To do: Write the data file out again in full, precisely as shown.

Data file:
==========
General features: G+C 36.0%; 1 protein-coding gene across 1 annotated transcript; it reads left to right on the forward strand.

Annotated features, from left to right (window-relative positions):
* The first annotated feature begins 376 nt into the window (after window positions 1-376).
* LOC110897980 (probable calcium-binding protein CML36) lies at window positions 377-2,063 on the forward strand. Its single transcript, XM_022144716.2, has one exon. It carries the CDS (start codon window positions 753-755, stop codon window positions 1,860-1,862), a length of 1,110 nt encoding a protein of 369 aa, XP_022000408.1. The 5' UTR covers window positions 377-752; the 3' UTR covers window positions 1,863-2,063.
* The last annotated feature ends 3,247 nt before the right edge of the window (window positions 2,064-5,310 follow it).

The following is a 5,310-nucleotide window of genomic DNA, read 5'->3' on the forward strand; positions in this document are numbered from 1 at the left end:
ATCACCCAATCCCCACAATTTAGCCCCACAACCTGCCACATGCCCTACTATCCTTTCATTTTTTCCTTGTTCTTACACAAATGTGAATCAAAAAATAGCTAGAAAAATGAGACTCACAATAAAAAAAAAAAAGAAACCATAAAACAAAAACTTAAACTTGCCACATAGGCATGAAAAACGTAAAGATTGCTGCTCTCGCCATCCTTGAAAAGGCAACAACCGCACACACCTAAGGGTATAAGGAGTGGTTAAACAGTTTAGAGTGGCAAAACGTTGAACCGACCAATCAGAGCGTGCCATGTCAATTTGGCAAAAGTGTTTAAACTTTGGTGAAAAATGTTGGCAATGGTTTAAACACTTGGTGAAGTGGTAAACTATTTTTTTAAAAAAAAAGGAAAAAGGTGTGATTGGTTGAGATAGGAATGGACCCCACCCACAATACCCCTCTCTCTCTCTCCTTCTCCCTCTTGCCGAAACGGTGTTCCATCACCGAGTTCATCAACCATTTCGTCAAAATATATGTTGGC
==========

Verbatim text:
General features: G+C 36.0%; 1 protein-coding gene across 1 annotated transcript; it reads left to right on the forward strand.

Annotated features, from left to right (window-relative positions):
* The first annotated feature begins 376 nt into the window (after window positions 1-376).
* LOC110897980 (probable calcium-binding protein CML36) lies at window positions 377-2,063 on the forward strand. Its single transcript, XM_022144716.2, has one exon. It carries the CDS (start codon window positions 753-755, stop codon window positions 1,860-1,862), a length of 1,110 nt encoding a protein of 369 aa, XP_022000408.1. The 5' UTR covers window positions 377-752; the 3' UTR covers window positions 1,863-2,063.
* The last annotated feature ends 3,247 nt before the right edge of the window (window positions 2,064-5,310 follow it).

The following is a 5,310-nucleotide window of genomic DNA, read 5'->3' on the forward strand; positions in this document are numbered from 1 at the left end:
ATCACCCAATCCCCACAATTTAGCCCCACAACCTGCCACATGCCCTACTATCCTTTCATTTTTTCCTTGTTCTTACACAAATGTGAATCAAAAAATAGCTAGAAAAATGAGACTCACAATAAAAAAAAAAAAGAAACCATAAAACAAAAACTTAAACTTGCCACATAGGCATGAAAAACGTAAAGATTGCTGCTCTCGCCATCCTTGAAAAGGCAACAACCGCACACACCTAAGGGTATAAGGAGTGGTTAAACAGTTTAGAGTGGCAAAACGTTGAACCGACCAATCAGAGCGTGCCATGTCAATTTGGCAAAAGTGTTTAAACTTTGGTGAAAAATGTTGGCAATGGTTTAAACACTTGGTGAAGTGGTAAACTATTTTTTTAAAAAAAAAGGAAAAAGGTGTGATTGGTTGAGATAGGAATGGACCCCACCCACAATACCCCTCTCTCTCTCTCCTTCTCCCTCTTGCCGAAACGGTGTTCCATCACCGAGTTCATCAACCATTTCGTCAAAATATATGTTGGC